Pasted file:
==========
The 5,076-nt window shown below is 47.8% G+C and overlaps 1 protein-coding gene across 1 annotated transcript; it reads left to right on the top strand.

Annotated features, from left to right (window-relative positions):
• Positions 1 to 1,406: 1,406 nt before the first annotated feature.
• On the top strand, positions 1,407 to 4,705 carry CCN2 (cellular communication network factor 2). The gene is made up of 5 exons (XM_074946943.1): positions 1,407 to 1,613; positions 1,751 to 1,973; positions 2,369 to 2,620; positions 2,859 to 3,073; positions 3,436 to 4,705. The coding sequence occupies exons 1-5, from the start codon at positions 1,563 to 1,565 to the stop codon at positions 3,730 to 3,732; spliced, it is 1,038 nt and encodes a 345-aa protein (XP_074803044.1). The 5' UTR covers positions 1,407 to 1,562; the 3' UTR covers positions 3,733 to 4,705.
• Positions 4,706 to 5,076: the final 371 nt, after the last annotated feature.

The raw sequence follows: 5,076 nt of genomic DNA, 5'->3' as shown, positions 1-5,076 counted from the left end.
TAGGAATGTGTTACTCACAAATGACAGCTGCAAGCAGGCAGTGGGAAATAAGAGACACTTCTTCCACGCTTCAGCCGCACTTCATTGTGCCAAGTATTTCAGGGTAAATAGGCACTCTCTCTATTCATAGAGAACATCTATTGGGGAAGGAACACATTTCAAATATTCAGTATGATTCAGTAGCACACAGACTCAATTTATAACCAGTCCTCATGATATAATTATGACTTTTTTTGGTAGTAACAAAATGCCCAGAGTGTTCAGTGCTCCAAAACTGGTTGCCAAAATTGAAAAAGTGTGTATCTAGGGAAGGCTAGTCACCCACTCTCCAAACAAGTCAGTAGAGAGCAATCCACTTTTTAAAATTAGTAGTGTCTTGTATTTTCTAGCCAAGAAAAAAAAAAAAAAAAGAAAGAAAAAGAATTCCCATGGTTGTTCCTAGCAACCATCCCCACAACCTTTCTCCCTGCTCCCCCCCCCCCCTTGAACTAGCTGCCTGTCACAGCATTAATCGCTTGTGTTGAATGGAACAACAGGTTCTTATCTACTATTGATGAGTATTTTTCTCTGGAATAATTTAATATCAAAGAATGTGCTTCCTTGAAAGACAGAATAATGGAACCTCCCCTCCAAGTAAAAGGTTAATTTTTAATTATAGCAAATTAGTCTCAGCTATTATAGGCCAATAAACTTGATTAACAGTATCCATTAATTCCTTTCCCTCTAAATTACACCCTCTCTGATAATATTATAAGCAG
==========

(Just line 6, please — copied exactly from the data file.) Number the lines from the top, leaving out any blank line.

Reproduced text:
The raw sequence follows: 5,076 nt of genomic DNA, 5'->3' as shown, positions 1-5,076 counted from the left end.